NASCAR: Wallace “not the target of a hate crime” according to FBI | NASCAR

NASCAR driver Bubba Wallace was not the target of a hate crime according to the Federal Bureau of Investigation, the championship has announced.

The championship revealed on Sunday a noose has been discovered in the garage belonging to the driver of the number 43 car at Talladega Speedway.

Nooses, symbolic of lynchings, have long been used to intimidate black people. However the FBI’s investigation discovered the item in question had been left in the garage months earlier.

“The FBI has completed its investigation at Talladega Superspeedway and determined that Bubba Wallace was not the target of a hate crime,” said NASCAR in a statement.

“The FBI report concludes, and the photographic evidence confirms, that the garage door pull rope fashioned like a noose had been positioned there since as early as last fall. This was obviously well before the 43 team’s arrival and garage assigned.”

NASCAR had reacted quickly following the discovery of the suspect noose. The series’ president Steve Phelps said on Monday anyone found to have been involved in placing it “will be banned from this sport for life”.

“We appreciate the FBI’s quick and thorough investigation and are thankful to learn that this was not an intentional, racist act against Bubba,” NASCAR’s statement concluded. “We remain steadfast in our commitment to providing a welcoming and inclusive environment for all who love racing.”

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Wallace’s rivals gave a show of support to the series’ only full-time black competitor ahead of the start of yesterday’s rain-delayed race, pushing his car to the front of the grid.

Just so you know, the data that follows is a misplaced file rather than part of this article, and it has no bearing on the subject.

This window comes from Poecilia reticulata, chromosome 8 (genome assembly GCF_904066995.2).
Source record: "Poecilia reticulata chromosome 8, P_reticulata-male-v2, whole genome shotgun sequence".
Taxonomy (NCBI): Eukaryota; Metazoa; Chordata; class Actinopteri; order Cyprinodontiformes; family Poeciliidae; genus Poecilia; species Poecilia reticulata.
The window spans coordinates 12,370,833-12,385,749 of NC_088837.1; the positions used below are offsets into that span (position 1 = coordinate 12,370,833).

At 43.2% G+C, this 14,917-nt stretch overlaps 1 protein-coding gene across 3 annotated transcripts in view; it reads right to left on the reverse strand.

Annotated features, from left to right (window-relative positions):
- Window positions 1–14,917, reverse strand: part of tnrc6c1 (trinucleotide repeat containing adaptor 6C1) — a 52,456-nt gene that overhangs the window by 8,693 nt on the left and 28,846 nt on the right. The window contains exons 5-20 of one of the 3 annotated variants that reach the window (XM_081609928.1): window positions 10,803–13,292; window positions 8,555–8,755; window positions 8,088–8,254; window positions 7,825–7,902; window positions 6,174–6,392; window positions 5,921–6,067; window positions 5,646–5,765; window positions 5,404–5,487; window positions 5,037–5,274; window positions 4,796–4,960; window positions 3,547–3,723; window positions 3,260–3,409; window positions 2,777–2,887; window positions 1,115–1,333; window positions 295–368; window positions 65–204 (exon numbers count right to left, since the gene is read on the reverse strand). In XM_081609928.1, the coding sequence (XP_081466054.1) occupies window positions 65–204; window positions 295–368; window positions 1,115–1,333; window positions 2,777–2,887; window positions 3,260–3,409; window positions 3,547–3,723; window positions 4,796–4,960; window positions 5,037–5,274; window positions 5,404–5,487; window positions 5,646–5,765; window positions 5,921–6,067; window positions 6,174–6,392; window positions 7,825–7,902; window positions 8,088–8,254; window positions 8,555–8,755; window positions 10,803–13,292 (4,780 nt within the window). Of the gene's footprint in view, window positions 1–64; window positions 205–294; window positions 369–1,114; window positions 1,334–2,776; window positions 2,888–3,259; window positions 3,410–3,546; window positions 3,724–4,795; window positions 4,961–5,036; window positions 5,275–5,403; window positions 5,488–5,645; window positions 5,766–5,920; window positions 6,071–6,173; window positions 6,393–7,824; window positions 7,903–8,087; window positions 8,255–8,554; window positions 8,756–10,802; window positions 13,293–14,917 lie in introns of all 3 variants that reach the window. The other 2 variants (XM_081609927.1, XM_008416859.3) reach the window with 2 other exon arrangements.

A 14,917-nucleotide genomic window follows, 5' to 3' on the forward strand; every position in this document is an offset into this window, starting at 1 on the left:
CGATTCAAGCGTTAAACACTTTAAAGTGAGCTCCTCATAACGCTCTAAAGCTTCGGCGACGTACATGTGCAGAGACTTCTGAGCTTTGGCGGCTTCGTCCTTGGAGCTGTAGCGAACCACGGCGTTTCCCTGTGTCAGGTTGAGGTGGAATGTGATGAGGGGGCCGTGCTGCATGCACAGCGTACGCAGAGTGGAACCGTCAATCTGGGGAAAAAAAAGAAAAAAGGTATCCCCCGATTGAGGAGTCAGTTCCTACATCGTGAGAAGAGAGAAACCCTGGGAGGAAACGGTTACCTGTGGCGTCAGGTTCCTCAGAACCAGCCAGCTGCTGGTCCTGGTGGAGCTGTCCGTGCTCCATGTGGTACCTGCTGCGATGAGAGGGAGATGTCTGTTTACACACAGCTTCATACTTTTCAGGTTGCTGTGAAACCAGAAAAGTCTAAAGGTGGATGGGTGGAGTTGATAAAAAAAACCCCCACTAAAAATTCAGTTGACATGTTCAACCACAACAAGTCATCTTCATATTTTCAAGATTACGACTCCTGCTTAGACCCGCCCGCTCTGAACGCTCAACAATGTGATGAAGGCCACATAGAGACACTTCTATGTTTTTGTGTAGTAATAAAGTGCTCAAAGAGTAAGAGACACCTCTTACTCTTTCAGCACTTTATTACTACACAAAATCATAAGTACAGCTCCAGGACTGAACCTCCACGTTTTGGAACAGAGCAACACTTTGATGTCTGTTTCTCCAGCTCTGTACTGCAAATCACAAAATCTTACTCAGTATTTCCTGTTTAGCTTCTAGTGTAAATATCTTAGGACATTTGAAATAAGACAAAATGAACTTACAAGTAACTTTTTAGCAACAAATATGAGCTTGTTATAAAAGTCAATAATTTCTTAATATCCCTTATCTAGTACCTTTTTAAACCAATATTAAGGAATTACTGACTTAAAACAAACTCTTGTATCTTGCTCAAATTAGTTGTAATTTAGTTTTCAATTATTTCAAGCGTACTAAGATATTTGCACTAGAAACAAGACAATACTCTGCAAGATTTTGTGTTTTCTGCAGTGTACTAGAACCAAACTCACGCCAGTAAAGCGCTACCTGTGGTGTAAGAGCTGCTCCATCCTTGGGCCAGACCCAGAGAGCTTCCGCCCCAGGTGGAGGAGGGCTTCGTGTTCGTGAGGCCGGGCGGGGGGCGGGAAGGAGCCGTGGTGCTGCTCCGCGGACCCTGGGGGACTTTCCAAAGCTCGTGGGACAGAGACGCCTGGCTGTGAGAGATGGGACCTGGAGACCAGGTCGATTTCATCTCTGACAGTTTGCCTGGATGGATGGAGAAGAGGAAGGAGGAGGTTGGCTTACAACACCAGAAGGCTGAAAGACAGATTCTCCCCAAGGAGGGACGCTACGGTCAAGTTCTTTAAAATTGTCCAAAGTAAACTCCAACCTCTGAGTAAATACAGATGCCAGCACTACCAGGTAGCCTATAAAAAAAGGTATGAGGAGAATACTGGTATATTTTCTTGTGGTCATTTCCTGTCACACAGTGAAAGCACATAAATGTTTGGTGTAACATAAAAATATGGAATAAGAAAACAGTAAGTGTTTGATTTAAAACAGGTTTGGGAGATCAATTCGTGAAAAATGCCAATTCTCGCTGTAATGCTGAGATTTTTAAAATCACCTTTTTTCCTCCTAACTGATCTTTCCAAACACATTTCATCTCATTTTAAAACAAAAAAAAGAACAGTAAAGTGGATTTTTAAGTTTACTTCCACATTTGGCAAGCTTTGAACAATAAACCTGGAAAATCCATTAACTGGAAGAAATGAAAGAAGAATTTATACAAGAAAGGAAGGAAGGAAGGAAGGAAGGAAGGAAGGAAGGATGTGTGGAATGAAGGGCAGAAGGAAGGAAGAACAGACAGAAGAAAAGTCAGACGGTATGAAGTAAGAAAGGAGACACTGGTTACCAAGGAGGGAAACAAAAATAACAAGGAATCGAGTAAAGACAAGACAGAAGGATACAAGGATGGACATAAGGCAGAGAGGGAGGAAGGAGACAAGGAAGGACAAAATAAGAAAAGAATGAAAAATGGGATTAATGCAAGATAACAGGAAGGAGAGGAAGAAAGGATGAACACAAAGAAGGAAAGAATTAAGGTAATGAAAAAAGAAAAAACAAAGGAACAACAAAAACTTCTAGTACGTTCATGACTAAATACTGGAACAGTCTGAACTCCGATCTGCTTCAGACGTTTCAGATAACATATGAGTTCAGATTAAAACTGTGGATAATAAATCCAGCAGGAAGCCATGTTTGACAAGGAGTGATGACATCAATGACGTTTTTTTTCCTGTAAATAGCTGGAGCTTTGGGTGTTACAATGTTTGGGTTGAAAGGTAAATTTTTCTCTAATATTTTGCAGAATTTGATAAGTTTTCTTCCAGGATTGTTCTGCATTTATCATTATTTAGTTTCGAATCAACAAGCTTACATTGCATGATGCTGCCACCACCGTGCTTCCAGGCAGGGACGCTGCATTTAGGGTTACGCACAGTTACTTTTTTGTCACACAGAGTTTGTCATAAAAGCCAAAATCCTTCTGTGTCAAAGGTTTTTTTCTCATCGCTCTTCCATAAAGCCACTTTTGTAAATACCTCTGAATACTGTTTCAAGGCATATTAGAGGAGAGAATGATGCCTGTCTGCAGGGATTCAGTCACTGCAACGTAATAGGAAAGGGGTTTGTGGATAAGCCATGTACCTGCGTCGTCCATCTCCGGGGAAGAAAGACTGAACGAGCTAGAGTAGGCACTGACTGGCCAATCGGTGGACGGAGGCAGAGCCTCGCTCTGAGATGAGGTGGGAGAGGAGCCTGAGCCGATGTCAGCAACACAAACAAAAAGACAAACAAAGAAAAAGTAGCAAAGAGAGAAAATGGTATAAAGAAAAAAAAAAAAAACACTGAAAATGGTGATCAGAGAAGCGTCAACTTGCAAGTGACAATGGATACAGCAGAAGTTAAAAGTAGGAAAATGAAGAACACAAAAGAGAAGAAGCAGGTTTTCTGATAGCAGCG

Speaking to media in a teleconference after the statement was made, Phelps shed light on how the noose came to be found. “I want to be clear about the 43 team: The 43 team had nothing to do with it,” he said.

“The evidence is very clear that the noose that was in that garage had been in the garage previously. The last race we had there in October, that noose was present.

“The fact that it was not found until a member of the 43 team came there is something that is a fact. We had not been back to the garage.

“It was a quick, one-day show. The crew member went back in there, he looked at, saw the noose, brought it to the attention of his crew chief, who then went to the NASCAR series director Jay Fabian and we launched this investigation.

“To be clear, we would do this again. The evidence that we had, it was clear that we needed to look into the incident.”

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